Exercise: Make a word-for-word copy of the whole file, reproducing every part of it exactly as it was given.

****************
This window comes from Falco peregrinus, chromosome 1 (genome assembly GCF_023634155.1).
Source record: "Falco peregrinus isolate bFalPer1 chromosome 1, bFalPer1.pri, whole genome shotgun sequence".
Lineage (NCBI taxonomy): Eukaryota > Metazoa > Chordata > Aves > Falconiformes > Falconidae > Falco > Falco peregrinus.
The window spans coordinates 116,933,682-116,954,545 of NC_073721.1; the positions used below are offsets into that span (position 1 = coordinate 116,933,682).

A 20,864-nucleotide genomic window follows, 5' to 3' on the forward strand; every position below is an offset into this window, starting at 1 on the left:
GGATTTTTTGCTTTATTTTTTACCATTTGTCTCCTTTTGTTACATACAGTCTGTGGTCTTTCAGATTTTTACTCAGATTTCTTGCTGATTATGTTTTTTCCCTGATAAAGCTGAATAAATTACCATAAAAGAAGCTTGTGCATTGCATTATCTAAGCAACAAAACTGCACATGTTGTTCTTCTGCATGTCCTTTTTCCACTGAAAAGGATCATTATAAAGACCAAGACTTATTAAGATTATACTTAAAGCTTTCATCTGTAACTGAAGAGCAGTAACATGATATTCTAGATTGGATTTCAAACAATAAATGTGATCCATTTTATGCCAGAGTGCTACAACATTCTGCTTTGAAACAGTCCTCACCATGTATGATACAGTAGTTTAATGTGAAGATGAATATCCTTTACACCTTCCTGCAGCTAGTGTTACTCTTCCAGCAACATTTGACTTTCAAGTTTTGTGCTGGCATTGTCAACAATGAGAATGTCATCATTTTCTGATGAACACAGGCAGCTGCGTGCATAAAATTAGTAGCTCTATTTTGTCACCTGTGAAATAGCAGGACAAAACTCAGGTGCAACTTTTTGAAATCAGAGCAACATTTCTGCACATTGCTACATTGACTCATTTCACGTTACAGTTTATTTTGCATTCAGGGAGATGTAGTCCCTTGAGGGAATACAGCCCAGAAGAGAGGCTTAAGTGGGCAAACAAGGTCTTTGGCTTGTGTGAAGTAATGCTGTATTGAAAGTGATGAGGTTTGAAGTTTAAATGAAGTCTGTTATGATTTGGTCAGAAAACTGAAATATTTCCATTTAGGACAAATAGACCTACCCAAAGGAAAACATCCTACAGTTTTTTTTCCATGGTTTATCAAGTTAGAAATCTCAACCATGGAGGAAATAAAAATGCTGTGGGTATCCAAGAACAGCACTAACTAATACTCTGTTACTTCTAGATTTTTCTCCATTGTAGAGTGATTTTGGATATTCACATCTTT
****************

This window comes from Falco peregrinus, chromosome 1 (genome assembly GCF_023634155.1).
Source record: "Falco peregrinus isolate bFalPer1 chromosome 1, bFalPer1.pri, whole genome shotgun sequence".
Lineage (NCBI taxonomy): Eukaryota > Metazoa > Chordata > Aves > Falconiformes > Falconidae > Falco > Falco peregrinus.
The window spans coordinates 116,933,682-116,954,545 of NC_073721.1; the positions used below are offsets into that span (position 1 = coordinate 116,933,682).

A 20,864-nucleotide genomic window follows, 5' to 3' on the forward strand; every position below is an offset into this window, starting at 1 on the left:
GGATTTTTTGCTTTATTTTTTACCATTTGTCTCCTTTTGTTACATACAGTCTGTGGTCTTTCAGATTTTTACTCAGATTTCTTGCTGATTATGTTTTTTCCCTGATAAAGCTGAATAAATTACCATAAAAGAAGCTTGTGCATTGCATTATCTAAGCAACAAAACTGCACATGTTGTTCTTCTGCATGTCCTTTTTCCACTGAAAAGGATCATTATAAAGACCAAGACTTATTAAGATTATACTTAAAGCTTTCATCTGTAACTGAAGAGCAGTAACATGATATTCTAGATTGGATTTCAAACAATAAATGTGATCCATTTTATGCCAGAGTGCTACAACATTCTGCTTTGAAACAGTCCTCACCATGTATGATACAGTAGTTTAATGTGAAGATGAATATCCTTTACACCTTCCTGCAGCTAGTGTTACTCTTCCAGCAACATTTGACTTTCAAGTTTTGTGCTGGCATTGTCAACAATGAGAATGTCATCATTTTCTGATGAACACAGGCAGCTGCGTGCATAAAATTAGTAGCTCTATTTTGTCACCTGTGAAATAGCAGGACAAAACTCAGGTGCAACTTTTTGAAATCAGAGCAACATTTCTGCACATTGCTACATTGACTCATTTCACGTTACAGTTTATTTTGCATTCAGGGAGATGTAGTCCCTTGAGGGAATACAGCCCAGAAGAGAGGCTTAAGTGGGCAAACAAGGTCTTTGGCTTGTGTGAAGTAATGCTGTATTGAAAGTGATGAGGTTTGAAGTTTAAATGAAGTCTGTTATGATTTGGTCAGAAAACTGAAATATTTCCATTTAGGACAAATAGACCTACCCAAAGGAAAACATCCTACAGTTTTTTTTCCATGGTTTATCAAGTTAGAAATCTCAACCATGGAGGAAATAAAAATGCTGTGGGTATCCAAGAACAGCACTAACTAATACTCTGTTACTTCTAGATTTTTCTCCATTGTAGAGTGATTTTGGATATTCACATCTTT